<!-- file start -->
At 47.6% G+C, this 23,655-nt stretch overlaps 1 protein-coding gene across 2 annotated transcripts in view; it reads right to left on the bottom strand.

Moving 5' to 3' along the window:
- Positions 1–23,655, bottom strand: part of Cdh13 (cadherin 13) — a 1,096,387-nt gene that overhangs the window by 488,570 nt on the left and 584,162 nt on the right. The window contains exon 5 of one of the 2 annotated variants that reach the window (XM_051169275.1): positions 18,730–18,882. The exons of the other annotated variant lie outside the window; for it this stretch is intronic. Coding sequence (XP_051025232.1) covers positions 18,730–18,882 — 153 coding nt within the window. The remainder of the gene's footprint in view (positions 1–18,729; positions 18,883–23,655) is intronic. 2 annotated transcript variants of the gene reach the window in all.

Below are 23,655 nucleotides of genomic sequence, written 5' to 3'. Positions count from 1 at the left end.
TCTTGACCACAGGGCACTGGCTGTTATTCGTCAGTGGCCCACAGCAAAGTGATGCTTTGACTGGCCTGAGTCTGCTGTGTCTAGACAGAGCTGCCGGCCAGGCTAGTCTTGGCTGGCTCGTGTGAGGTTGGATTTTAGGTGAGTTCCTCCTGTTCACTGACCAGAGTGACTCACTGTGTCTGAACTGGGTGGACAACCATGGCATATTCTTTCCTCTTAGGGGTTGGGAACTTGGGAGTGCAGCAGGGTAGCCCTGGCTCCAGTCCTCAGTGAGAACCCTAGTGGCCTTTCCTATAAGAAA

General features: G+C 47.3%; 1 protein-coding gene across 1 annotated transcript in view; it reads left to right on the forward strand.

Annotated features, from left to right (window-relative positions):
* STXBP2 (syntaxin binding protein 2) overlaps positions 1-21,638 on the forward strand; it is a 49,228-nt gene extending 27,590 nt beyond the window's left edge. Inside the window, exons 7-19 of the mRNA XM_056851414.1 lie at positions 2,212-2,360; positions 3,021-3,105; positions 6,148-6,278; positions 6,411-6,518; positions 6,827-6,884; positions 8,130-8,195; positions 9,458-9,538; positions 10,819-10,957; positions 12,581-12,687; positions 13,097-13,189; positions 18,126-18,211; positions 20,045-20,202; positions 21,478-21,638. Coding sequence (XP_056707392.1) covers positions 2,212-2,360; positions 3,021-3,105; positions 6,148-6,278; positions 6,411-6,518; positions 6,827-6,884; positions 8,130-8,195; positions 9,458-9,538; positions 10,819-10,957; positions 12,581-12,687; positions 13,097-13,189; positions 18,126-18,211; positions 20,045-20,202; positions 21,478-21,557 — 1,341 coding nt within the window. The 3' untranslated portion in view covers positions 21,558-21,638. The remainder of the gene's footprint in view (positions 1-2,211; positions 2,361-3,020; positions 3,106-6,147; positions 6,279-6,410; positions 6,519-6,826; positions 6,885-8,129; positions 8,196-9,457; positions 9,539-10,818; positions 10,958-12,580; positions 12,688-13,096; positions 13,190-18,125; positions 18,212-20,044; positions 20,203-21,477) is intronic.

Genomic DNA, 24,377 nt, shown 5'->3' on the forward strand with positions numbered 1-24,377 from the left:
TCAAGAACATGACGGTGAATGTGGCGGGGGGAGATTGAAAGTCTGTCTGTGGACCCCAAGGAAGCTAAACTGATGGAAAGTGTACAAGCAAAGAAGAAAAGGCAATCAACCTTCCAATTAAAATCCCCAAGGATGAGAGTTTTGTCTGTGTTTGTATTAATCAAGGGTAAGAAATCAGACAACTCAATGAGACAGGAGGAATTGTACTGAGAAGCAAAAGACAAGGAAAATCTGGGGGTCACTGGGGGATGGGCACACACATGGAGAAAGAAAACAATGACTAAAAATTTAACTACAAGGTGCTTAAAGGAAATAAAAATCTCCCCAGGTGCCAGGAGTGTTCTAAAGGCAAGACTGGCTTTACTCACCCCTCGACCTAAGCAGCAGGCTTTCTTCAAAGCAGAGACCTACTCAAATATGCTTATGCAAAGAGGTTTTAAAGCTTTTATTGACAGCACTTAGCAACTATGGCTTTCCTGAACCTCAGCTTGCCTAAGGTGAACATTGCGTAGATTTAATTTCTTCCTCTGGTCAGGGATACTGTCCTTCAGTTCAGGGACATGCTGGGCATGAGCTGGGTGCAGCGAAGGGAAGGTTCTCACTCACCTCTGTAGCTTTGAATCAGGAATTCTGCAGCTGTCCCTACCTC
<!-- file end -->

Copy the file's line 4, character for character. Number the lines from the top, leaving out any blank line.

Below are 23,655 nucleotides of genomic sequence, written 5' to 3'. Positions count from 1 at the left end.